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NASA MISSIONS UNCOVER BURIED TREASURES ON THE MOON
10.22.10
 
NASA scientists have revealed the lunar soil inside shadowy craters is rich in useful materials, that the moon is chemically active and it also has a water cycle.  Analysis of the impact plume created by the Lunar Crater Observation and Sensing Satellite (LCROSS) mission last year revealed the presence of pure water ice, methane, ammonia, mercury and other materials that might not have seen sunlight for billions of years.


Ames Contact: Rachel Hoover, 650-604-0643
Goddard Contact: Nancy Neal Jones, 301-286-0039
HQ Contact: Michael Braukus, 202-358-1979
For more info: www.nasa.gov/lcross or www.nasa.gov/lro

ANTHONY COLAPRETE, LCROSS PRINCIPAL INVESTIGATOR, NASA Ames

(CUT 1) RT: 00:35 “When we look at all the data we’ve collected from LCROSS and other missions, it’s really clear now that the moon has a very active water cycle.  And by water cycle, I mean there are a variety of sources, either comets or the solar wind, and these sources are coming to the moon snd then, once at the moon, this water is migrating, moving around the moon and finding its way to various places, like the cold craters.  But it doesn’t stop there.  Once in the cold craters, there’s chemistry going on that’s further changing these compounds, having them interact with each other and resulting in this mix of water and other things.”
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ANTHONY COLAPRETE, LCROSS PRINCIPAL INVESTIGATOR, NASA Ames

(CUT 2) RT: 00:39 – “About a year ago, we realized that we had water, but there’s different forms of water.  There’s water vapor, there’s water ice and shortly after looking deeper into the data, we realized that we had something really special.  We had relatively pure water ice crystals in the ejecta of the impact.  That’s really important.  It’s a very clean signature, it’s very obvious and it’s really important because water ice is a very accessible resource.  It’s easy to dig up, it’s easy to use.   But it’s also important in understanding how the water got there in the first place and how it’s been acted on or evolved since it was placed into those dark craters. “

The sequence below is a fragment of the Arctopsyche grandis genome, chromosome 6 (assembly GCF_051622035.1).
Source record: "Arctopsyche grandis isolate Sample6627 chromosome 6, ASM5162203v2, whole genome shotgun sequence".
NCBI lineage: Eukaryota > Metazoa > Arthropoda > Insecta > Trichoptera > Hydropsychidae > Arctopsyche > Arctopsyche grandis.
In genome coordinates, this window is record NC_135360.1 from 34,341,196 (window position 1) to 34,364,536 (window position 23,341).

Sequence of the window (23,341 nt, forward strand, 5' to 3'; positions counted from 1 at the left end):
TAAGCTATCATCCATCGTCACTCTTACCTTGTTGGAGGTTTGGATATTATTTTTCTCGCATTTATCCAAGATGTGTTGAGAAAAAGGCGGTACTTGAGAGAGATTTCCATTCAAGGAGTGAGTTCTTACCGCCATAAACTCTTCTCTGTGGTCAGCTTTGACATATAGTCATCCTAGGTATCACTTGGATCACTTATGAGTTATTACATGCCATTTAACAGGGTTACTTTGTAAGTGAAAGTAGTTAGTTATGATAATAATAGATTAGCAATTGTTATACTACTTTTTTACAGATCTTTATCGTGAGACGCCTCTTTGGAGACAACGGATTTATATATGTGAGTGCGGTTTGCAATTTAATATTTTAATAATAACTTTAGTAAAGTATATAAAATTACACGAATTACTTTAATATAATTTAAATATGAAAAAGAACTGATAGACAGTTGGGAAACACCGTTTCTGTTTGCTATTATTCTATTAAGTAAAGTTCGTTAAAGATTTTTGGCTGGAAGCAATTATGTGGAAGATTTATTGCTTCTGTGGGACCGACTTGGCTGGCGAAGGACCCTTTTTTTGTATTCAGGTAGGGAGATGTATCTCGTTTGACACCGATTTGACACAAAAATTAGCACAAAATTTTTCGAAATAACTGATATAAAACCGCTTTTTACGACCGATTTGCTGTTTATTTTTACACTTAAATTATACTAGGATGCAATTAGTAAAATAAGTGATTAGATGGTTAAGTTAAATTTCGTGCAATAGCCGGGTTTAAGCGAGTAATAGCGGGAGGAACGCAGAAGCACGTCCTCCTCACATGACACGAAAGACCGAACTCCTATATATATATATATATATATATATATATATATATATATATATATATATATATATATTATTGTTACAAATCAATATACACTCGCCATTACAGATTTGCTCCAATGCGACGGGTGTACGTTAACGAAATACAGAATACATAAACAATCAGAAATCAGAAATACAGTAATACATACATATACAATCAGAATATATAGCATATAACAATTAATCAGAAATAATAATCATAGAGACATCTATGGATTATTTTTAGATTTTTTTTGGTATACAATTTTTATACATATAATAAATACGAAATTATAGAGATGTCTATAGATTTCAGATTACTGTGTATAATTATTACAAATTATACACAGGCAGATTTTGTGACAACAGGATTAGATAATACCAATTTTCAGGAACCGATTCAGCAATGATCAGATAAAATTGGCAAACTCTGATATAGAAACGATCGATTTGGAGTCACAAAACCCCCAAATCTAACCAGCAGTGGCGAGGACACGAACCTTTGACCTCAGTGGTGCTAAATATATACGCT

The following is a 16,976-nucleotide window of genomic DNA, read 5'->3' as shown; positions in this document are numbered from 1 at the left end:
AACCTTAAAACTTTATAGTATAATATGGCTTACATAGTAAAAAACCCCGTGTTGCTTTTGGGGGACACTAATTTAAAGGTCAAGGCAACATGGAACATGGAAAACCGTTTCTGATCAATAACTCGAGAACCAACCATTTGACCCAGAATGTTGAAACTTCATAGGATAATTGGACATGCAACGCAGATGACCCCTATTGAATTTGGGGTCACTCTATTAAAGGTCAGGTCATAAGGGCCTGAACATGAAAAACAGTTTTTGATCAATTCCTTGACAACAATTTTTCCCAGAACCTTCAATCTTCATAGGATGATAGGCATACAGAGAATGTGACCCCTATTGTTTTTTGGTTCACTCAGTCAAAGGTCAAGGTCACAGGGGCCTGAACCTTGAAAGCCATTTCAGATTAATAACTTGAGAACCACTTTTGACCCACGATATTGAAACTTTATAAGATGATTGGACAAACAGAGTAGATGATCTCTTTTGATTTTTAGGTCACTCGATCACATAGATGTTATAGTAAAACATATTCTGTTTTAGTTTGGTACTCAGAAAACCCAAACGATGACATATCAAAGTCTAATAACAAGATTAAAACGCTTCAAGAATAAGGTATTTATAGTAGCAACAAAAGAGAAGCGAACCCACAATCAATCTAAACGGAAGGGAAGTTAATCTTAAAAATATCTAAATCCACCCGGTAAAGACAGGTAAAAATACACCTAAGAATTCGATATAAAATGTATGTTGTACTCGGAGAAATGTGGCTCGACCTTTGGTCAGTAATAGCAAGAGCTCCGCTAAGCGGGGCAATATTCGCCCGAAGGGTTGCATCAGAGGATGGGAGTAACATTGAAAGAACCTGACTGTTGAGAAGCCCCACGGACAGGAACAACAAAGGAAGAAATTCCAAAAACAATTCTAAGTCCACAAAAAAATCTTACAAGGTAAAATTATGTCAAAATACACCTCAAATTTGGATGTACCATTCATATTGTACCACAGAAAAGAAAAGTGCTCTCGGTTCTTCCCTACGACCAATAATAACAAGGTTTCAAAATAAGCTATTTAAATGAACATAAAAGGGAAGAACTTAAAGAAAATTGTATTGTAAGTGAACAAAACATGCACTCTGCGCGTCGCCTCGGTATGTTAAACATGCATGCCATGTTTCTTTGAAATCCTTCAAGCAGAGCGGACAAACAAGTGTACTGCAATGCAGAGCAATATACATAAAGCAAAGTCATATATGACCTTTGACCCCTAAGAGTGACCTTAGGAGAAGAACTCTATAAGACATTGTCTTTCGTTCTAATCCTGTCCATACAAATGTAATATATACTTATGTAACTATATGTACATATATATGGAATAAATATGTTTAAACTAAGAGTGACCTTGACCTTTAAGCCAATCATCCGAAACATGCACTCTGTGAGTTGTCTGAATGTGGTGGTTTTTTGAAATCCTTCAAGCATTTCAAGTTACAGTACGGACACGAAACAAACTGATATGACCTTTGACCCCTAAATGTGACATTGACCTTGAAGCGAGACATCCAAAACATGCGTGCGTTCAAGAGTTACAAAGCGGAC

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ANTHONY COLAPRETE, LCROSS PRINCIPAL INVESTIGATOR, NASA Ames

(CUT 3) RT: 00:27 -  “The other thing that we found that was really startling, a real surprise, was just the total amount of material other than dirt in this crater.  We found between 10 and 20 percent other material.  By other material, I mean water, hydrocarbons like methane and ammonia.  We found things like carbon dioxide, sulfur dioxide.  We even found mercury frozen out in this dark crater.  That was a huge surprise.”
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ANTHONY COLAPRETE, LCROSS PRINCIPAL INVESTIGATOR, NASA Ames

(CUT 4) RT: 00:46 – “The LCROSS effort was really a team effort.  We launched with LRO, the Lunar Reconnaissance Orbiter, so from Day 1, we were joined with them at the hip…quite literally and flew with them to the moon.  At impact, they flew by and made measurements that were perfectly complementary to the measurements we made.  They made measurements with their thermal instrument, Diviner, and they made measurements with a spectrometer called LAMP.  Those two instruments really made key observations of the impact site and also the vapor cloud and the components of the vapor cloud coming off that ejecta.  So this is really an example of how the whole, meaning the LCROSS-LRO team, was much greater than any individual parts.”
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